HISTORY OF ALL AMERICAN TEAM SELECTION

by Richard Hamilton

All-America teams for trapshooting were first selected in 1927. Jimmy Robinson (1896-1986), then assistant manager and statistician for the ATA, had written several trapshooting columns for Grantland Rice, the famous sports columnist who picked All-American football teams for Collierís magazine. "Granny," as Jimmy and his ilk affectionately knew him, asked Jimmy to pick an All-America trapshooting team for his syndicated column in Sports Afield. Jimmy did just that in 1927óand for the next 37 years he did it alone. As the numbers in the ATA grew to immense proportions, Jimmy Robinson chose a committee to help him. From 1964 to 1974 the committee was composed of Roy Finnell, Herb Orre and Betty Ann Foxworthy, editor of Trap and Field.

      Upon Jimmy Robinsonís retirement from a monthly column in Sports Afield in 1975, Gene Hill took over Jimmyís duties, with the same committee still assisting. Then in 1977 the Amateur Trapshooting Association assumed the responsibility for team selection, and it became the ATA All-America team rather than the Sports Afield one.

      From 1927 until 1950, the teams bore the year designation of the performance (the 1927 team was chosen for 1927 shooting records). But in 1950, because of advanced deadlines for magazines of the era and the time element involved in selecting the teams after the end of the target year, it was decided to have the team bear the designation of the year in which it was announced (so that it would seem more current news for the wire services, etc., receiving the releases). Therefore, there was no 1950 team, and the 1951 one was based on 1950 performance. It has been that way ever since.

      In early years, usually just one woman, one junior and one industry representative were selected on each team, then in 1949, upon a suggestion from author Ernest Hemingway, Jimmy began selecting a full-fledged junior team. He also expanded to a womenís first - and second-string team at that time, plus a full industry one. A second team for the men had appeared for the first time in 1942, becoming a regular part of the selections in 1945.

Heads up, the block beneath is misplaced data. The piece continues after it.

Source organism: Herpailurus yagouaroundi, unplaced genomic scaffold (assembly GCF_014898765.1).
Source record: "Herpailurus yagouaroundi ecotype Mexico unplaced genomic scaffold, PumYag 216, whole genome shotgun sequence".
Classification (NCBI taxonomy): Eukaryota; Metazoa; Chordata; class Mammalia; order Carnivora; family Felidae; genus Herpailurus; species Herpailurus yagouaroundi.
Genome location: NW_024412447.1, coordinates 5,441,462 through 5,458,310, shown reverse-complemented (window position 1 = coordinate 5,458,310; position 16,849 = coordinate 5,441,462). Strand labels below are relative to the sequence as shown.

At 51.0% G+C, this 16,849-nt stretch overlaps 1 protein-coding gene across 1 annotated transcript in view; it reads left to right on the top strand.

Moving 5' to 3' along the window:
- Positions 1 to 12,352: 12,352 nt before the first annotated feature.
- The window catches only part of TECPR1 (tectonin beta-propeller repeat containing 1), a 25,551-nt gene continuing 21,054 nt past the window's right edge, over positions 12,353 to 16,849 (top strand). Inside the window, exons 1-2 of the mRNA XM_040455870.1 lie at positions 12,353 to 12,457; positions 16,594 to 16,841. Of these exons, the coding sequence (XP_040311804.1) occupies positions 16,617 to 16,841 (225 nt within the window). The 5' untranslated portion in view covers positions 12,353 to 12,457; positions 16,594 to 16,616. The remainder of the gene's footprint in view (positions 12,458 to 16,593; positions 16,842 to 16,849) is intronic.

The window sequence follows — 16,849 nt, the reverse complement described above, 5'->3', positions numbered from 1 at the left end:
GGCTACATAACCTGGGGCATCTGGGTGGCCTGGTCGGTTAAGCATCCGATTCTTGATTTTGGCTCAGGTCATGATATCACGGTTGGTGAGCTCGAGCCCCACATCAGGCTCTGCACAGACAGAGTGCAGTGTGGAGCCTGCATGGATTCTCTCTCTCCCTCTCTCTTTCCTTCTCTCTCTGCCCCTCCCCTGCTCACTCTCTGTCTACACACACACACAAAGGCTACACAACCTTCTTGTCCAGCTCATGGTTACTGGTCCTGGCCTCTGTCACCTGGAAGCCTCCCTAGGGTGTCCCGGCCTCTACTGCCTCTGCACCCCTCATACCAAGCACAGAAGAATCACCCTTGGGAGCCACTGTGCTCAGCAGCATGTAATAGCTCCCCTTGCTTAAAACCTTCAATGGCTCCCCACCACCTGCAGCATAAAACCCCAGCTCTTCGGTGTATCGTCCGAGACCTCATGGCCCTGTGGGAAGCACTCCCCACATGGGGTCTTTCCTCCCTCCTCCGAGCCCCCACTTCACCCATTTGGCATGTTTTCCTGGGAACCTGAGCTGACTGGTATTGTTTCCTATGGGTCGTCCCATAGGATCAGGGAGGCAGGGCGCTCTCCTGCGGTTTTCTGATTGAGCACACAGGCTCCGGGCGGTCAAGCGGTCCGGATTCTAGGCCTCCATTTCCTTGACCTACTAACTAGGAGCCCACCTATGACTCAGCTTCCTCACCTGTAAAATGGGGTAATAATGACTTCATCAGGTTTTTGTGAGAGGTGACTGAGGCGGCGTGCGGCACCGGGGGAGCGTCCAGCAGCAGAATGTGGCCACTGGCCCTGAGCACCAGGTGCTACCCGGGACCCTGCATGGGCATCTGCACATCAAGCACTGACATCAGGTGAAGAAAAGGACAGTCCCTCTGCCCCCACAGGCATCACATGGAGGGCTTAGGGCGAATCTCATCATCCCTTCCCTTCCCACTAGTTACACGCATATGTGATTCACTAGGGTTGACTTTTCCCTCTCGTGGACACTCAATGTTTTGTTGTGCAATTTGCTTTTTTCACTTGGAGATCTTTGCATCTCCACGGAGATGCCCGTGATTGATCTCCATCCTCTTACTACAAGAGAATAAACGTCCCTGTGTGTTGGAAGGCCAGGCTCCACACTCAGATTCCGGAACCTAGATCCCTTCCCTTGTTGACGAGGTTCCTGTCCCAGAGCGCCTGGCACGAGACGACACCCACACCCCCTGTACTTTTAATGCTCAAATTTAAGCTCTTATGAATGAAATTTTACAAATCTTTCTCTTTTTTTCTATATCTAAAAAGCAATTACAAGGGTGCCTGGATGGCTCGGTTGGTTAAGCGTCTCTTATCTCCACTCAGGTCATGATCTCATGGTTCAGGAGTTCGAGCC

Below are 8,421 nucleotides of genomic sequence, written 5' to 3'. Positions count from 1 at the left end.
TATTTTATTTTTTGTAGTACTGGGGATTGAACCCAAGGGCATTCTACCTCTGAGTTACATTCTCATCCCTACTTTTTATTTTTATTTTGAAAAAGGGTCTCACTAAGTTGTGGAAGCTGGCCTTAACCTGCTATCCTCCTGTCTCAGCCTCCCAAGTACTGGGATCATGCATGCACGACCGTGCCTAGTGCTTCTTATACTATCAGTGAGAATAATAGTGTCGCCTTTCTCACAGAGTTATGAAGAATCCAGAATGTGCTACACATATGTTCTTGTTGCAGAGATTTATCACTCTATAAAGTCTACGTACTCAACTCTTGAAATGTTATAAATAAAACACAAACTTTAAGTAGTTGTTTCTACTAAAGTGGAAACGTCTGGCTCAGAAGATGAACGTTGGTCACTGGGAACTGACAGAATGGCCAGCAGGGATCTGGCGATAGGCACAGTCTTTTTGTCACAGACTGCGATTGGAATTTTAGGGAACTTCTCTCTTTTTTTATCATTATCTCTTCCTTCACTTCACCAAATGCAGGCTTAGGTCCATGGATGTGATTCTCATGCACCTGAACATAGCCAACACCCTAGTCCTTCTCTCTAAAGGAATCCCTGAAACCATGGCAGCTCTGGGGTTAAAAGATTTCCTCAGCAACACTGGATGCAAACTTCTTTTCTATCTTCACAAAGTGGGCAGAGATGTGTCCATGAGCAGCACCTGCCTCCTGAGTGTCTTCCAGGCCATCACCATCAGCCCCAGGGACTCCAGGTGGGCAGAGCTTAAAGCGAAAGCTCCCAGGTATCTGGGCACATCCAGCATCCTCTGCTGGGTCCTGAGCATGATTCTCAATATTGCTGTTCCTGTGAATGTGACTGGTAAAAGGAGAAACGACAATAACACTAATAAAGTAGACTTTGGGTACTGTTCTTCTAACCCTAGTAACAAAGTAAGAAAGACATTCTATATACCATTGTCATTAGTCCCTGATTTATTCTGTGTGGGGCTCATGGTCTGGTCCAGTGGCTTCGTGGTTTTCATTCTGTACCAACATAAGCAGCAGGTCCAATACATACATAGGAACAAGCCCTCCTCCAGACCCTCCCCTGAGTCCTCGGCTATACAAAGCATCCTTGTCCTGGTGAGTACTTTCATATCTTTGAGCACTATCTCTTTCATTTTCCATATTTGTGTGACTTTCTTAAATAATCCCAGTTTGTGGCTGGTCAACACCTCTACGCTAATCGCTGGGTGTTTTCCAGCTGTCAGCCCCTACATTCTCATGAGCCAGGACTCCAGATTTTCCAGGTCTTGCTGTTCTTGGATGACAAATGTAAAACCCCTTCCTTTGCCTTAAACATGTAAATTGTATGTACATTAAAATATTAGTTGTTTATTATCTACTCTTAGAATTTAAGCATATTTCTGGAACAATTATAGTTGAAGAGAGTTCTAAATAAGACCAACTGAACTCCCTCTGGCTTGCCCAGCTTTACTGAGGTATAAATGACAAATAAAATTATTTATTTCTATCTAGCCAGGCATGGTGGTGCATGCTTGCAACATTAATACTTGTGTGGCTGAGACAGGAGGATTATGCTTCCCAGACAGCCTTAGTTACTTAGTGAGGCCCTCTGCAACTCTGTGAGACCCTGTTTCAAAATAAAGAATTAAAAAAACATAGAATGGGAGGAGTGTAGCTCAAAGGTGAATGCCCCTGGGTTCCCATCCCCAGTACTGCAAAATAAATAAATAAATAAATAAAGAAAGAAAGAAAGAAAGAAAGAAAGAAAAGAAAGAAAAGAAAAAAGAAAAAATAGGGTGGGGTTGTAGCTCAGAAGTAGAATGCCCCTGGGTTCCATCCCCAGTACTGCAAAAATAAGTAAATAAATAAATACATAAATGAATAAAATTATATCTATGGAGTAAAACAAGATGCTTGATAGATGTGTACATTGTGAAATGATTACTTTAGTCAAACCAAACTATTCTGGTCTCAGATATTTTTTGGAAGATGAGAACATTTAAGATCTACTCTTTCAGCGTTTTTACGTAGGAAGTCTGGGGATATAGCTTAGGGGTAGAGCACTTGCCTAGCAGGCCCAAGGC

By 1958, there was one sub-junior named as deserving All-America honors, and this one selection each year for the under-15 age group was made for two years, with a full sub-junior team making its appearance for the first time in 1960.

      In 1962 a veteran team was selected that encompassed persons doing well over a period of years who were still active in the sport. (The age then was 70 and over.) One veteran was named in 1966 and 1967, and a full-fledged veteran team came into being in 1968, at which point in time the ATA had reduced the veteran age to 65.

     By the 1990's the teams were no longer selected by individuals but instead a shooter had to earn points towards his or her team selections. Points are awarded for major wins in ATA major shoots. The larger the shoot the more points a shooter can earn. This method continues to this day. The point system has been tweaked almost yearly until today when the system is almost perfect. The major shoots include the Grand American, the Satellite Grand's, the State Shoots and the Zone Shoots plus any shoot with large attendance figures.

      International teams have periodically been chosen, based on performance in Olympic competition and world championships. The initial international team was chosen for 1970. In 2003 the ATA announced their first Amateur Trapshooting Association (PVA/ATA) Wheelchair TeamFor the first time the 2005 selections included first and second team selections for all the All American categories.